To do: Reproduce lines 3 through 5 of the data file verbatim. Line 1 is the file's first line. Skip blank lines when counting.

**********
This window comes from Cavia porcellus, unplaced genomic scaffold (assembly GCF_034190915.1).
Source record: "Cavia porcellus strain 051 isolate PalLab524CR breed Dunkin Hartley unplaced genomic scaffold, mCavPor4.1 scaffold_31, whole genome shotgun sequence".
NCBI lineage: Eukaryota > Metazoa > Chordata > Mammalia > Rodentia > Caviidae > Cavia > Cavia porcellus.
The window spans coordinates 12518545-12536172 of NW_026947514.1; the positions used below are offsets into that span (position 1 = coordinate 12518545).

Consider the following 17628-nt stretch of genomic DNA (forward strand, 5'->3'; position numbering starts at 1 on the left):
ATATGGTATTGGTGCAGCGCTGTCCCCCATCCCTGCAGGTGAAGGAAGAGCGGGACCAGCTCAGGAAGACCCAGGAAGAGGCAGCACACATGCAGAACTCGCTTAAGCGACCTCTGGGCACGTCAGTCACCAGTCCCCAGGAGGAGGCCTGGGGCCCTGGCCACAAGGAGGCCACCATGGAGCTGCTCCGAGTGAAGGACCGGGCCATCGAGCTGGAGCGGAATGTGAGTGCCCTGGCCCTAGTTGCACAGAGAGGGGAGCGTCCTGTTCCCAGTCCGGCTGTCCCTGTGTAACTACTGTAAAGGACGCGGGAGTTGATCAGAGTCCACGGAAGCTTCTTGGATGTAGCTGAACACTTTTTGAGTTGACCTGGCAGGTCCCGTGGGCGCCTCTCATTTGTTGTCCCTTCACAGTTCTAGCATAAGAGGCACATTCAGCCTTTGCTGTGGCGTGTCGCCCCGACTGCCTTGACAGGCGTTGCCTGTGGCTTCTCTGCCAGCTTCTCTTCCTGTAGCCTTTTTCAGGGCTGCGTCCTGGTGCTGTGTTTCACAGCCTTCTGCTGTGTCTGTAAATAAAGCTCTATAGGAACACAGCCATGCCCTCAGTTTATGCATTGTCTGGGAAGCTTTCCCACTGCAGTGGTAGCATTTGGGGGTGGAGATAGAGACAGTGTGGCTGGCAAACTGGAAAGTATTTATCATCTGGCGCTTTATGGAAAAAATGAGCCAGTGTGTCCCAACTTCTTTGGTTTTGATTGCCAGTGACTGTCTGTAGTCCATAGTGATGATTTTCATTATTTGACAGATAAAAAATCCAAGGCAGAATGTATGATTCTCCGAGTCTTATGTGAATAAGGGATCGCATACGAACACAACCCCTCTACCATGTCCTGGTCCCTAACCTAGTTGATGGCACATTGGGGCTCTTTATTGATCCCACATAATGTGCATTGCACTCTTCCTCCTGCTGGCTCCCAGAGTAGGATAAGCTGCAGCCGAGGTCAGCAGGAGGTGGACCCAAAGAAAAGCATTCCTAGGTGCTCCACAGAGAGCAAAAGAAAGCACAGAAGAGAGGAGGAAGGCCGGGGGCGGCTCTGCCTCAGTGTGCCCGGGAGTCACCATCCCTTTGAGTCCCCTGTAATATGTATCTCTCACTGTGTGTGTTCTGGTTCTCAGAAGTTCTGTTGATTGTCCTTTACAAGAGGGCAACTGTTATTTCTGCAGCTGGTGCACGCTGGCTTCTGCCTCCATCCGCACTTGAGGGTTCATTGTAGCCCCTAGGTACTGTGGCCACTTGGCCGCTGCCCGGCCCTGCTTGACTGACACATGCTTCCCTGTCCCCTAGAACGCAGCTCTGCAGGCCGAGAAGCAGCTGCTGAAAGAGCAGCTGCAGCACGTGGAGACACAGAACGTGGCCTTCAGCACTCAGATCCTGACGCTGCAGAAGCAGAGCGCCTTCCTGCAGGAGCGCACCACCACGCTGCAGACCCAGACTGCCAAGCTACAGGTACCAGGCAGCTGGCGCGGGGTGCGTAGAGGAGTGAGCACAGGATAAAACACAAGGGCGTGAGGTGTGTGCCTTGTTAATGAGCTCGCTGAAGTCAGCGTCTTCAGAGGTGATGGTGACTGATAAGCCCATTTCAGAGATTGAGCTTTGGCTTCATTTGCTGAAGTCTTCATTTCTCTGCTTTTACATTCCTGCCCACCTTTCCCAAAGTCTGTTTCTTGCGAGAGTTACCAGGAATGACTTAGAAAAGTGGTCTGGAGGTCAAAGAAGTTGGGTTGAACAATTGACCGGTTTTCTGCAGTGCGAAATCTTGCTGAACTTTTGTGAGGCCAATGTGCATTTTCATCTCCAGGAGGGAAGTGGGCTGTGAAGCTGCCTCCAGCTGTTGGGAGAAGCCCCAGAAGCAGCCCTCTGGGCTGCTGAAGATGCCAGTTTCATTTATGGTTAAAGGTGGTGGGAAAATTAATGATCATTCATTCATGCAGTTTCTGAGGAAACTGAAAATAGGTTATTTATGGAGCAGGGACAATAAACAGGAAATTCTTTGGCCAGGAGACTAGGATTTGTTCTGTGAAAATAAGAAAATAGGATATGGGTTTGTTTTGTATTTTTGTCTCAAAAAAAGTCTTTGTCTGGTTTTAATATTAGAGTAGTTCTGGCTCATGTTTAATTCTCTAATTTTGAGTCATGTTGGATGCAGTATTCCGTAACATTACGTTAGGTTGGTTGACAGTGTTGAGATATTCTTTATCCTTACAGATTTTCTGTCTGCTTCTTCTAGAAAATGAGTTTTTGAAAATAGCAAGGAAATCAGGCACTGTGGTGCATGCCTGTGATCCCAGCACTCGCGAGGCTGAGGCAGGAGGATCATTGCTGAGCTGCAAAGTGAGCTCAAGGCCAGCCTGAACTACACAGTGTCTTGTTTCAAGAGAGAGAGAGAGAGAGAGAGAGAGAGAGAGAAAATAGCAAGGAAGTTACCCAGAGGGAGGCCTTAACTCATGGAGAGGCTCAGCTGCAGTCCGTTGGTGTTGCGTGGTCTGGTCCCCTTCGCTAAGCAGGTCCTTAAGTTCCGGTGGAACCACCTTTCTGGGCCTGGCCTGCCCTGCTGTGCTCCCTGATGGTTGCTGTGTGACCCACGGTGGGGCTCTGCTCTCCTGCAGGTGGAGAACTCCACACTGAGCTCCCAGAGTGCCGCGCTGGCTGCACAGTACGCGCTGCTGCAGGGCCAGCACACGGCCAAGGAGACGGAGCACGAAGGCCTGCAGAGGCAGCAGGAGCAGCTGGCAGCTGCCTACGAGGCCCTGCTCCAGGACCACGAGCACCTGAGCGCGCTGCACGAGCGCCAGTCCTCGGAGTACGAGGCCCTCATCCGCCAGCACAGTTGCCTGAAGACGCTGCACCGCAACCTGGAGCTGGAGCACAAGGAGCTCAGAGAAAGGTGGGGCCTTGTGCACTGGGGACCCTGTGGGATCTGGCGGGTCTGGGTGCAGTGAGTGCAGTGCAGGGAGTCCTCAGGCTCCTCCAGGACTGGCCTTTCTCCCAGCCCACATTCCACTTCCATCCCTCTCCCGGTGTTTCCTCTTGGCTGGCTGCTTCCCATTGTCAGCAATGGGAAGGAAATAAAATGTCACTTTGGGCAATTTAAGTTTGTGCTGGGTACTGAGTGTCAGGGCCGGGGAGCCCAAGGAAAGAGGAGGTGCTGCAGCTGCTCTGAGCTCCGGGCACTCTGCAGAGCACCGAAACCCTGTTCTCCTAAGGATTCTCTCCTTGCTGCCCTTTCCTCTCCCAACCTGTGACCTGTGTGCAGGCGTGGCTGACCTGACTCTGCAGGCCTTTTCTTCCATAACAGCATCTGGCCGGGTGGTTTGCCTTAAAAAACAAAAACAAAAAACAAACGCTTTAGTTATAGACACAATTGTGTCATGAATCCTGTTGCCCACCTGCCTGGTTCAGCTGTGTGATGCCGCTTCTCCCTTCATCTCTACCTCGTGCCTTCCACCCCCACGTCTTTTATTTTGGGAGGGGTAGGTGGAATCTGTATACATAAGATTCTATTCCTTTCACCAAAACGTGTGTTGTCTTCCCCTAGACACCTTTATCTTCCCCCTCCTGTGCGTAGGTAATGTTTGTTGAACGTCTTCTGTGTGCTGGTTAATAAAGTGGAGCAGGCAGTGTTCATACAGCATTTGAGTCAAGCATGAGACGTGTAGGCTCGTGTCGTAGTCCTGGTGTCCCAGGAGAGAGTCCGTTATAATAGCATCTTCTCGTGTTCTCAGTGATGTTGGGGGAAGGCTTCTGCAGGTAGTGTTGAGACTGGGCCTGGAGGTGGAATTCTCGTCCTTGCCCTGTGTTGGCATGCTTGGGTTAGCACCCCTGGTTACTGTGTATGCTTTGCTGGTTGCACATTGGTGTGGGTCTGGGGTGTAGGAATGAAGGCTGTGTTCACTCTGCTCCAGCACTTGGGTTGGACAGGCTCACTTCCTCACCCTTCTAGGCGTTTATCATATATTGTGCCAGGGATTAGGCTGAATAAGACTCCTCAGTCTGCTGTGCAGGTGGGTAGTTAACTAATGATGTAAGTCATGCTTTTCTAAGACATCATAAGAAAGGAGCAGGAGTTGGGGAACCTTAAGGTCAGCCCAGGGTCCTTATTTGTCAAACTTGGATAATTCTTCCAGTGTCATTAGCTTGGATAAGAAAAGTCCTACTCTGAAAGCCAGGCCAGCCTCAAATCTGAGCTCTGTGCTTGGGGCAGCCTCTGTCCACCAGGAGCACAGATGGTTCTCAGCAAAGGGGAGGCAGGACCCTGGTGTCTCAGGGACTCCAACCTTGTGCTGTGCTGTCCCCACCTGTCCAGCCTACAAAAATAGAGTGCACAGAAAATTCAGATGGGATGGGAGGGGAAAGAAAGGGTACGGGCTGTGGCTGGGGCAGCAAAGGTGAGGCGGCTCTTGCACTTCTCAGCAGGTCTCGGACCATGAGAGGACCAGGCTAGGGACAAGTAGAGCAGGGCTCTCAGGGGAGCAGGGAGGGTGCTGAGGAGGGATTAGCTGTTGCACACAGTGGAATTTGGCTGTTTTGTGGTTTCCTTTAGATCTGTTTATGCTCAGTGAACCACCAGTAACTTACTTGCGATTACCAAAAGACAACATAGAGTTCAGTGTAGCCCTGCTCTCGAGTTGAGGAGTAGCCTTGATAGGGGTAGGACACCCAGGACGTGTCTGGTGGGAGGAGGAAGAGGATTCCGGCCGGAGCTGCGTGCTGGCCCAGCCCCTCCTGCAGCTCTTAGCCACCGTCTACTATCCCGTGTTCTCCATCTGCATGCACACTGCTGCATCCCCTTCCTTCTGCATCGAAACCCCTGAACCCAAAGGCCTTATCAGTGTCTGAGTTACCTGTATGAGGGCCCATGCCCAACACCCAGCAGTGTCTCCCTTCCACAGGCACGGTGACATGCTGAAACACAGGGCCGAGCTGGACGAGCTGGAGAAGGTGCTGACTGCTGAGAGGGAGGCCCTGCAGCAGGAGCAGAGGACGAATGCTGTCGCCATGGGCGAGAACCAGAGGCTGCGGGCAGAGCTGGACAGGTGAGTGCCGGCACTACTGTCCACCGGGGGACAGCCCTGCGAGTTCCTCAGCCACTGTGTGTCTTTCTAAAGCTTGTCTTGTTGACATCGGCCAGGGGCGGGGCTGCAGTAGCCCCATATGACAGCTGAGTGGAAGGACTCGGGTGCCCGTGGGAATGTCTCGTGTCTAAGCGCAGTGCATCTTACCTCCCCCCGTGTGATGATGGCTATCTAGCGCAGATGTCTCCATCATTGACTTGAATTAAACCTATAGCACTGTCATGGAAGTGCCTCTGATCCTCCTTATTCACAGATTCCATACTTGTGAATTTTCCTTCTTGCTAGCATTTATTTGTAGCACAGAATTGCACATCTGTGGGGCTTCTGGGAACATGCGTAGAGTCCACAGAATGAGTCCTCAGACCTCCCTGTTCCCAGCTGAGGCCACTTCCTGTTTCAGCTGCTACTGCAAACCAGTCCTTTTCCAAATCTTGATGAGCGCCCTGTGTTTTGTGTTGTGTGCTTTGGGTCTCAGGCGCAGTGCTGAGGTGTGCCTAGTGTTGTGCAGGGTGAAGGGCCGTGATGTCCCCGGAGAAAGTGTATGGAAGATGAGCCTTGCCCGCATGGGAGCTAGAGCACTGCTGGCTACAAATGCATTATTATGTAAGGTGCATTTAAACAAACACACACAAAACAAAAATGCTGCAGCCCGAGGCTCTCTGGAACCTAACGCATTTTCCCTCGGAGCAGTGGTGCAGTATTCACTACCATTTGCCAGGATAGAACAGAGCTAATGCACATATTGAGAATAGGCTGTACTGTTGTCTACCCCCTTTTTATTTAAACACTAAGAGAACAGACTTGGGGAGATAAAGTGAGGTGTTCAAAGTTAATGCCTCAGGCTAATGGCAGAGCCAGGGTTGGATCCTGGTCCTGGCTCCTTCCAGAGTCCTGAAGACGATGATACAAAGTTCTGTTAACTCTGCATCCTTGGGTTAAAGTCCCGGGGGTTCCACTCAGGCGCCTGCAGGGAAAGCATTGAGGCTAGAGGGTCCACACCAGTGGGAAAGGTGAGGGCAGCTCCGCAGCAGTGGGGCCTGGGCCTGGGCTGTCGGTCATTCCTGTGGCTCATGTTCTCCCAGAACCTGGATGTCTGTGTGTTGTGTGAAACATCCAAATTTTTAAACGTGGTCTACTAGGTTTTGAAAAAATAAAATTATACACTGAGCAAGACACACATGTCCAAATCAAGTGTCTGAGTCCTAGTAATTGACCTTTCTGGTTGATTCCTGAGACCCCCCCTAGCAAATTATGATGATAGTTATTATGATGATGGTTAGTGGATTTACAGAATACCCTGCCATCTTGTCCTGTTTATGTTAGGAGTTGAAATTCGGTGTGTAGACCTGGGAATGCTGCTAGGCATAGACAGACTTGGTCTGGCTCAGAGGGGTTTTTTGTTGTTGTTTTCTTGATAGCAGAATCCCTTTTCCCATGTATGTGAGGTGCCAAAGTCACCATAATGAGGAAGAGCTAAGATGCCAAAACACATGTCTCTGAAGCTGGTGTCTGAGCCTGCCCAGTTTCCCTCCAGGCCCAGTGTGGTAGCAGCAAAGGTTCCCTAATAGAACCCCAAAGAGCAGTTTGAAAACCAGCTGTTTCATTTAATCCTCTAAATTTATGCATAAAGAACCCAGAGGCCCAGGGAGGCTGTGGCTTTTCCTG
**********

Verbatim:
NCBI lineage: Eukaryota > Metazoa > Chordata > Mammalia > Rodentia > Caviidae > Cavia > Cavia porcellus.
The window spans coordinates 12518545-12536172 of NW_026947514.1; the positions used below are offsets into that span (position 1 = coordinate 12518545).

Consider the following 17628-nt stretch of genomic DNA (forward strand, 5'->3'; position numbering starts at 1 on the left):